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Thursday, January 14, 2021

AI and Machine Learning for Disaster Cost Estimation

AI and Natural Disaster Cost Estimation.   The kind of problem that is greatly expanding. 

Artificial Intelligence and Machine Learning Are Important Tools to Improve Cost Estimation for Natural Disasters in Electric Utilities  by Ismael Arciniegas Rueda and Parousia Rockstroh

December 4, 2020

Natural disasters in the United States cause billions of dollars of damage to electric infrastructure every year. Hurricane Zeta, for instance, left more than 2 million people without power in the Gulf States. According to the Quadrennial Energy Review by the Department of Energy, electric system outages caused by natural disasters have an economic cost of $20-$50 billion annually.

After a disaster hits a particular area, states rely heavily on the Federal Emergency Management Agency (FEMA) to fund a significant portion of repairs. But FEMA's responsiveness to affected communities depends on its ability to estimate the costs of this work quickly and accurately.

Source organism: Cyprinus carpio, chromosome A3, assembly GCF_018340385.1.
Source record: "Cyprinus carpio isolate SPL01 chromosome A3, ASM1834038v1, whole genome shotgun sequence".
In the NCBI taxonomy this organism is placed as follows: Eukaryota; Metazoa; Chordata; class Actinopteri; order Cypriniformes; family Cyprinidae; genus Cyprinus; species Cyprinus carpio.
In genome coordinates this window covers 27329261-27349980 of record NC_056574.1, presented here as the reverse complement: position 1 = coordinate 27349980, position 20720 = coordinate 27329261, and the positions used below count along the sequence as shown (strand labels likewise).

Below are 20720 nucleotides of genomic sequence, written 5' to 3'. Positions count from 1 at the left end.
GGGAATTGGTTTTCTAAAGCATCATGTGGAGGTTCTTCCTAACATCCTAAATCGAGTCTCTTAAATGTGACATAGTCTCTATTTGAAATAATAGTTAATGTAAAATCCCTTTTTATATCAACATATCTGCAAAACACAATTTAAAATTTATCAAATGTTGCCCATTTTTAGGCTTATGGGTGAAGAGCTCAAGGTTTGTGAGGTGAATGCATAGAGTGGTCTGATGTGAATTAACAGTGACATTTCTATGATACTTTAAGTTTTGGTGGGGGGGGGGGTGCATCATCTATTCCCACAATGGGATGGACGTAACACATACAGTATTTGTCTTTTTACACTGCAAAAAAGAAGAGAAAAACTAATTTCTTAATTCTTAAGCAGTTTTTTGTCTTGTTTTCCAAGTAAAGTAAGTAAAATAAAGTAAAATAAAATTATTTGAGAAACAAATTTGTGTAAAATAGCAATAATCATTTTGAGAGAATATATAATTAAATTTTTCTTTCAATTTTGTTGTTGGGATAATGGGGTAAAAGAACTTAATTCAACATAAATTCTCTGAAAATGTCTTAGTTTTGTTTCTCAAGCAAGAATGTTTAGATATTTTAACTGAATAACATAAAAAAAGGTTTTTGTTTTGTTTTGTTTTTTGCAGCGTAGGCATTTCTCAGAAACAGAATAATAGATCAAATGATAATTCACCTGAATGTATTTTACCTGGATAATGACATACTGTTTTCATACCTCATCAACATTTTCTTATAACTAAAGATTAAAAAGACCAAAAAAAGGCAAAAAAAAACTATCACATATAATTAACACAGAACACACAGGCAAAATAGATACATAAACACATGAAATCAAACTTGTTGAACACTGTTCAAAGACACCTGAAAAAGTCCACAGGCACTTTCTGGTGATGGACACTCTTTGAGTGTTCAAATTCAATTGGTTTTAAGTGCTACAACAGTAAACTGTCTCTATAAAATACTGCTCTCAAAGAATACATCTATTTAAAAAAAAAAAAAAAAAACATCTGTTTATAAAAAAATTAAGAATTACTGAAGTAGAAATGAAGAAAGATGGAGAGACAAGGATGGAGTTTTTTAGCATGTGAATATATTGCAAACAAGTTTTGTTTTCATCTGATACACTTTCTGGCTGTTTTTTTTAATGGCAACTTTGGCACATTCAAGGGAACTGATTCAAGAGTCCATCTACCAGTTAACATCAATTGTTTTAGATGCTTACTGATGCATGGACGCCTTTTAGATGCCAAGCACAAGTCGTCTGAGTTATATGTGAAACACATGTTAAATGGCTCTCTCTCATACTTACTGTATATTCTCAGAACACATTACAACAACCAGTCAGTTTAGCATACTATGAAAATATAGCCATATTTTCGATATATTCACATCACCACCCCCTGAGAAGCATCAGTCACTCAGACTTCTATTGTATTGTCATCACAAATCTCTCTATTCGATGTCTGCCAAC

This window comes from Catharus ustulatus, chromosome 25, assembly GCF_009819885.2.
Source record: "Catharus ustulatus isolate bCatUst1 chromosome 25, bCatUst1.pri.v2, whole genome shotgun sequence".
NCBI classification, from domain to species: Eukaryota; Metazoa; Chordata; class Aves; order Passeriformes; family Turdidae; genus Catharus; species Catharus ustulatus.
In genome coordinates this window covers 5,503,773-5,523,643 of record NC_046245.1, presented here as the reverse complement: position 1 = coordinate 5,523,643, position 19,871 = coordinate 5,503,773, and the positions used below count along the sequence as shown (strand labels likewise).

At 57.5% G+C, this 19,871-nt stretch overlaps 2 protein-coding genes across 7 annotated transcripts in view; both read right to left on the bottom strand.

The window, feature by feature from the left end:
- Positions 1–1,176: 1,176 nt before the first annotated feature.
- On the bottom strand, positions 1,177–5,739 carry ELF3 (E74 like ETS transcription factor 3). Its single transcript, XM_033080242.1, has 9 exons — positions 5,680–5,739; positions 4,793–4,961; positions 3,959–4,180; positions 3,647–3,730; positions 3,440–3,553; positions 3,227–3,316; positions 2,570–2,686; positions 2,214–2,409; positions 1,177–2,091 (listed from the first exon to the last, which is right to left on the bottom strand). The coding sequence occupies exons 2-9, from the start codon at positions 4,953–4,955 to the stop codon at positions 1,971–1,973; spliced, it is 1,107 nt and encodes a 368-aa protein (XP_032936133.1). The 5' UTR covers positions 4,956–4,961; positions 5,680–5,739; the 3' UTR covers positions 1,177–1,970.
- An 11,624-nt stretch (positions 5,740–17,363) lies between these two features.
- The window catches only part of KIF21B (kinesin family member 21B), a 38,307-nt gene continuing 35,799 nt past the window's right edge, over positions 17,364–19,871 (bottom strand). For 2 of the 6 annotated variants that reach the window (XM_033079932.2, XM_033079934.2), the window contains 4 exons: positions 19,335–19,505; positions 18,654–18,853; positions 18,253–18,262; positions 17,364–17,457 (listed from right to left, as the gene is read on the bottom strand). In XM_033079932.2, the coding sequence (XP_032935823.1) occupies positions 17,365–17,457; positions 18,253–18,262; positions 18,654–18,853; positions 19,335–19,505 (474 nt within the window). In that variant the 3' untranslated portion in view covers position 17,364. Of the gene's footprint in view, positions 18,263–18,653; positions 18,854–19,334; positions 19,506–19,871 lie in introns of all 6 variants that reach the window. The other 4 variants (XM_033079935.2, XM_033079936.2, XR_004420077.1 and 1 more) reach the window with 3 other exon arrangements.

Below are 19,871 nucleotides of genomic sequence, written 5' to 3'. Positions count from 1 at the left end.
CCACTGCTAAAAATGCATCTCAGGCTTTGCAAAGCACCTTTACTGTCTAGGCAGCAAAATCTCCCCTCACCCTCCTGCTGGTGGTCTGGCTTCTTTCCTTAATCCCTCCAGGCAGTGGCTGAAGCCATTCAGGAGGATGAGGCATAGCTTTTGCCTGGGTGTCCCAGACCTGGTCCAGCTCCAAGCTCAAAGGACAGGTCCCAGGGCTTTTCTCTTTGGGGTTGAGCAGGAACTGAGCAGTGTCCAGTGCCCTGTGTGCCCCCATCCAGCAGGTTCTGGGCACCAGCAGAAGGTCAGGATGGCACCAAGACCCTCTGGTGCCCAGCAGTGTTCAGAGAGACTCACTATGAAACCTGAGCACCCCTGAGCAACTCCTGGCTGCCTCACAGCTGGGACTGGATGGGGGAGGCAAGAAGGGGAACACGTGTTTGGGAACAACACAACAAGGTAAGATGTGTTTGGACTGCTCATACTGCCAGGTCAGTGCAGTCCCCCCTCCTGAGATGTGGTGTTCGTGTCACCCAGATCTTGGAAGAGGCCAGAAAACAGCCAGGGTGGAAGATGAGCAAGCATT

The normal procedure to approve and allocate funding requires an extensive cost estimation process—one that is particularly difficult for electric infrastructure work that can require specialized workers and equipment. In the context of natural disaster recovery, this estimating work is rife with uncertainties (and, of late, made even more difficult because of COVID-19). For instance, in Puerto Rico after Hurricane Maria, significant electric repairs needed to be performed in hard-to-reach mountainous areas, demanding helicopters with highly trained work crews. At the same time, electric infrastructure repair is critical and urgent—other repair work can't go on without it.  .... "'

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